Sep 04, 2005 | Olympus Camedia C-60 Zoom Digital Camera

1 Answer

Exposure control options


The following exposure options are available: P (Program auto), A (Aperture priority), S (Shutter priority), and M (Manual). There are five scene programs modes available in which the camera will choose the optimal settings for the picture: - Landscape + Portrait: Suitable for taking photos of both you subject and background. The picture is taken with the background as well as the subject in the foreground in focus. - Landscape: Suitable for taking photos of landscapes and other outdoor scenes. Both the foreground and the background are in focus. Since blues and greens are reproduced vividly in this mode, the landscape mode is excellent for shooting natural scenery. - Portrait: Suitable for shooting a portrait-style image of a person. This mode features an in-focus subject against a blurred background. - Sports: Suitable for capturing fast-moving action such as sports scene or moving vehicles without blurring. - Night scene: Suitable for taking night scene photos with a slower shutter speed.

Sep 04, 2005 | Olympus Camedia C-5060 Wide Zoom Digital...

1 Answer

Best situation to use each of the shooting modes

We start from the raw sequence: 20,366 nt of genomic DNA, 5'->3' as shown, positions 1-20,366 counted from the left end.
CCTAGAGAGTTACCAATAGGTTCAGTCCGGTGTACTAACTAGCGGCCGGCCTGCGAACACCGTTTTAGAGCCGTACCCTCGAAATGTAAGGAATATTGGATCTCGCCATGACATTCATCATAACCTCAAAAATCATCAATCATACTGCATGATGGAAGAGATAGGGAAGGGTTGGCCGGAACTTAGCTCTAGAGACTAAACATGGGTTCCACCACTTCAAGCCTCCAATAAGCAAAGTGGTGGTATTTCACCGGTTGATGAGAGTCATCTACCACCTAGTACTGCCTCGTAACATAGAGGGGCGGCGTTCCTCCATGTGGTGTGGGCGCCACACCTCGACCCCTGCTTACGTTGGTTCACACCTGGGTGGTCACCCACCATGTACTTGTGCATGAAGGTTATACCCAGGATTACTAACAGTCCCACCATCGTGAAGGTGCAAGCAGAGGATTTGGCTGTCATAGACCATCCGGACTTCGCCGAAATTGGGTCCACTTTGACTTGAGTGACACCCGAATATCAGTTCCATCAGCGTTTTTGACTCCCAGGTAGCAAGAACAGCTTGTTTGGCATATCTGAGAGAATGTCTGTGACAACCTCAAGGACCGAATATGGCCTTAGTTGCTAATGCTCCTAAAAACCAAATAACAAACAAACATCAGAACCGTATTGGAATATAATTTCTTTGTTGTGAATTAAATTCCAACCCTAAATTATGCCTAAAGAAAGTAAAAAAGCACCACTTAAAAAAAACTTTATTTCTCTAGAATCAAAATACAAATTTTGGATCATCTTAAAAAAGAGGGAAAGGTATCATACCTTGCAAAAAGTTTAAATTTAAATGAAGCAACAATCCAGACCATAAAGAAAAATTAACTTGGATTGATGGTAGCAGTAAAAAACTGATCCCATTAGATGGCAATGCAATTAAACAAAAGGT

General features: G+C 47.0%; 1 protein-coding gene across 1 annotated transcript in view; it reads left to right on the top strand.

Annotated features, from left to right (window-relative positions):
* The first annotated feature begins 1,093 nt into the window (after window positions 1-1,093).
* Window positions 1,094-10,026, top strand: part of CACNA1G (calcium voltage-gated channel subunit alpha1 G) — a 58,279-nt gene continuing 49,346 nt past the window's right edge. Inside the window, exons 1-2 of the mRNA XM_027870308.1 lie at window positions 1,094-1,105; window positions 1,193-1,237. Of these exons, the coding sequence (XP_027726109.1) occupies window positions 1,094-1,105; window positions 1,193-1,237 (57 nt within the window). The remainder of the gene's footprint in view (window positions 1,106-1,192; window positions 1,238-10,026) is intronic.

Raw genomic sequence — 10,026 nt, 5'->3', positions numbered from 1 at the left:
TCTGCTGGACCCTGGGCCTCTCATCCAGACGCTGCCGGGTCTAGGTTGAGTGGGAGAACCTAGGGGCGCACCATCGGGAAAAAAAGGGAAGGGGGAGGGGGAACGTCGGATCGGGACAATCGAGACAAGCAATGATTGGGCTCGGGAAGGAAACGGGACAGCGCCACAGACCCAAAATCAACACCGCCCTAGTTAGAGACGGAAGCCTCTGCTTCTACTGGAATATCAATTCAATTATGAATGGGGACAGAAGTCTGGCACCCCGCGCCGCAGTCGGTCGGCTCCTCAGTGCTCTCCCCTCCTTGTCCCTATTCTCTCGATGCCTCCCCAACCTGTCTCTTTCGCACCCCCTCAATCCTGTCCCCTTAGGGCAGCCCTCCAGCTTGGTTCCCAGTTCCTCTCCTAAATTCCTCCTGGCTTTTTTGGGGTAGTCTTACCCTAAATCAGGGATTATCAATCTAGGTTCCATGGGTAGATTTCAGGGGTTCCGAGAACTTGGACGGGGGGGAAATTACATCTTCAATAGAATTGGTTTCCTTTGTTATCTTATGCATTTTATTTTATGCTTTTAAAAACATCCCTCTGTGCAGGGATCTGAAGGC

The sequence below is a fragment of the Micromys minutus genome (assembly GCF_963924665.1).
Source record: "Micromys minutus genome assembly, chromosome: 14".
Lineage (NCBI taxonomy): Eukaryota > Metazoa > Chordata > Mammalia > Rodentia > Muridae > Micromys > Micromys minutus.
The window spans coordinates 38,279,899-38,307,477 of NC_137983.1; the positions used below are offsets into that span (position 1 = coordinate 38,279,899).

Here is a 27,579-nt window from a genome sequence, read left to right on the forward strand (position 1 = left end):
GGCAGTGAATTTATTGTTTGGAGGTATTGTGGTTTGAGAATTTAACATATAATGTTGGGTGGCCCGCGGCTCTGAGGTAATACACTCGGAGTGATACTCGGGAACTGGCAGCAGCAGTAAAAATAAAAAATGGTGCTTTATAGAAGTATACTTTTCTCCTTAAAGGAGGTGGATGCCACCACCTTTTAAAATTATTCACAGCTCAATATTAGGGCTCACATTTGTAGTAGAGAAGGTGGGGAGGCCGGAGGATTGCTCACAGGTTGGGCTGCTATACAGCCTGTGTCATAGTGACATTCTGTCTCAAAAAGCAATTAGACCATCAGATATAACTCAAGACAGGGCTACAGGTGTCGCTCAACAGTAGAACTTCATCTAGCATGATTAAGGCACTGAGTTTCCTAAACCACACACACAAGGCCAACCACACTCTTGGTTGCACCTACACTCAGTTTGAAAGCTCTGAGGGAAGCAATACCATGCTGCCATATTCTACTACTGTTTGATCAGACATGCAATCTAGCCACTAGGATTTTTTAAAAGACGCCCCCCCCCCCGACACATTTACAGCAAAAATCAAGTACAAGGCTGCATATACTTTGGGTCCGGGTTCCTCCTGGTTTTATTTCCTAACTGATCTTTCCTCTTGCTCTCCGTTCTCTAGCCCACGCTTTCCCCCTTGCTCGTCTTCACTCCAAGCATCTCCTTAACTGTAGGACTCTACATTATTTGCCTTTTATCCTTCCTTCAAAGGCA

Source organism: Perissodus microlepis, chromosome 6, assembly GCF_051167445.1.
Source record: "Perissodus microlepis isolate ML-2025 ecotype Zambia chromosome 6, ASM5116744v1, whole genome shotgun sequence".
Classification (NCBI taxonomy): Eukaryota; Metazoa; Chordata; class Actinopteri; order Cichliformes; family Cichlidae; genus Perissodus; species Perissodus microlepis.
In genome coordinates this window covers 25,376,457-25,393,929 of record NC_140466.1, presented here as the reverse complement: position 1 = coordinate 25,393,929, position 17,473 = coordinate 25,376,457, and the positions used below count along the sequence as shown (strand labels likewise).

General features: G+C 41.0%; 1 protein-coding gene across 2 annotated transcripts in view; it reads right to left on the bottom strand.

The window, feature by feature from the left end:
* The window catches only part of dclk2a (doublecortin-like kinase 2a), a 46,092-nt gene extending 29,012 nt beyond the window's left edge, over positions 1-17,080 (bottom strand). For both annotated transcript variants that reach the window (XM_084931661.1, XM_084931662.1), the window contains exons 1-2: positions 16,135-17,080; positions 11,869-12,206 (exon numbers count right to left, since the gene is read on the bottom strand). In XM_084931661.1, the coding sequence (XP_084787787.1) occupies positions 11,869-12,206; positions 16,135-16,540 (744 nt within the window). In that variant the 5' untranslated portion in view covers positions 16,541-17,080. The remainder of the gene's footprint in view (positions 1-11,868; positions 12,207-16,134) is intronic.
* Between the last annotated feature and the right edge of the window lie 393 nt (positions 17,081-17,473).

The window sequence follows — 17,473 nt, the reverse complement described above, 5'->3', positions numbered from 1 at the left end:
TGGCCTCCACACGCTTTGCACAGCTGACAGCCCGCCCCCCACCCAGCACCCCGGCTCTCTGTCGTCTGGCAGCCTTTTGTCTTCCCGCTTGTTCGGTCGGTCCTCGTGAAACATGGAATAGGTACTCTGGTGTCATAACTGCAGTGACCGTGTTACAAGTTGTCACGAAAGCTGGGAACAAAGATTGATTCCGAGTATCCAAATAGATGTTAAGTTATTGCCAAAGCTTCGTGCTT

Program Auto (Factory default setting) Program Auto mode is used for regular photography. The camera automatically makes the settings for natural color balance. Other functions, such as the flash mode and metering, can be adjusted manually. Portrait Portrait mode is suitable for taking a portrait-style picture of a person. The camera automatically sets the optimal shooting conditions. Landscape + Portrait Landscape + Portrait mode is suitable for taking photos which include both your subject and the landscape. The camera automatically sets the optimal shooting conditions. Landscape Landscape mode is suitable for taking pictures of landscapes and other outdoor scenes. The camera automatically sets the optimal shooting conditions. Night scene Night scene mode is suitable for shooting pictures in the evening or at night. The camera sets a slower shutter speed than is used in normal shooting. If you take a picture of a street at night in any other mode, the lack of brightness will result in a dark picture with only dots of light showing. In this mode, the true appearance of the street is captured. The camera automatically sets the optimal shooting conditions. If you use the flash, you can take pictures of both your subject and the night background. Indoor Indoor mode enables you to take pictures while indoors by allowing the flash to reach farther away. Beach & Snow Beach & Snow mode enables you to take pictures of scenery containing white sand or snow. Cuisine Cuisine mode enables you to take pictures of food by increasing the saturation, sharpness and contrast settings to take sharp, vivid pictures of the subject. Self-portrait Self-portrait mode enables you to take a picture of yourself while holding the camera. Point the lens towards yourself, and the focus will be locked on you. The camera automatically sets the optimal shooting conditions. The zoom is fixed in the wide position and cannot be changed. QuickTime Movie QuickTime Movie mode lets you record movies with sound. The focus and zoom are locked. If the distance to the subject changes, the focus may be compromised.